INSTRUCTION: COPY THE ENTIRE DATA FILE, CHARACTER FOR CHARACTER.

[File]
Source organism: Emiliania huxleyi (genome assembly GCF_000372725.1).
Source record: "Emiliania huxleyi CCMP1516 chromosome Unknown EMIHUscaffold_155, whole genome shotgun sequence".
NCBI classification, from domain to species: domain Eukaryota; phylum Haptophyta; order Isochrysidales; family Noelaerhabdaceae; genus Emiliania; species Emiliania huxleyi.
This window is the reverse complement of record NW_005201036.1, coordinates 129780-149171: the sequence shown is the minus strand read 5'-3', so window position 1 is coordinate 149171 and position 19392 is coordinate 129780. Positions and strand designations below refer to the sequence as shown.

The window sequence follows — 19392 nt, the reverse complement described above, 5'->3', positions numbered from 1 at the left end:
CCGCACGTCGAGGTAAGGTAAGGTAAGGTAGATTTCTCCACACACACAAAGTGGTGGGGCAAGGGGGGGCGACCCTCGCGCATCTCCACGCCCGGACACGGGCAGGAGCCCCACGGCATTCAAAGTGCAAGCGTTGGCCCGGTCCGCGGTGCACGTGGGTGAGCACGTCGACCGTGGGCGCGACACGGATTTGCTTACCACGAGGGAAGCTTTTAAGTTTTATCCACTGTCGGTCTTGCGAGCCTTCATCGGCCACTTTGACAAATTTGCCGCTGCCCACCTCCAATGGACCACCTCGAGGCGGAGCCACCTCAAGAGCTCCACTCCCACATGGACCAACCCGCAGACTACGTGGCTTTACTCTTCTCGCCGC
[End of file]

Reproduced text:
Source organism: Emiliania huxleyi (genome assembly GCF_000372725.1).
Source record: "Emiliania huxleyi CCMP1516 chromosome Unknown EMIHUscaffold_155, whole genome shotgun sequence".
NCBI classification, from domain to species: domain Eukaryota; phylum Haptophyta; order Isochrysidales; family Noelaerhabdaceae; genus Emiliania; species Emiliania huxleyi.
This window is the reverse complement of record NW_005201036.1, coordinates 129780-149171: the sequence shown is the minus strand read 5'-3', so window position 1 is coordinate 149171 and position 19392 is coordinate 129780. Positions and strand designations below refer to the sequence as shown.

The window sequence follows — 19392 nt, the reverse complement described above, 5'->3', positions numbered from 1 at the left end:
CCGCACGTCGAGGTAAGGTAAGGTAAGGTAGATTTCTCCACACACACAAAGTGGTGGGGCAAGGGGGGGCGACCCTCGCGCATCTCCACGCCCGGACACGGGCAGGAGCCCCACGGCATTCAAAGTGCAAGCGTTGGCCCGGTCCGCGGTGCACGTGGGTGAGCACGTCGACCGTGGGCGCGACACGGATTTGCTTACCACGAGGGAAGCTTTTAAGTTTTATCCACTGTCGGTCTTGCGAGCCTTCATCGGCCACTTTGACAAATTTGCCGCTGCCCACCTCCAATGGACCACCTCGAGGCGGAGCCACCTCAAGAGCTCCACTCCCACATGGACCAACCCGCAGACTACGTGGCTTTACTCTTCTCGCCGC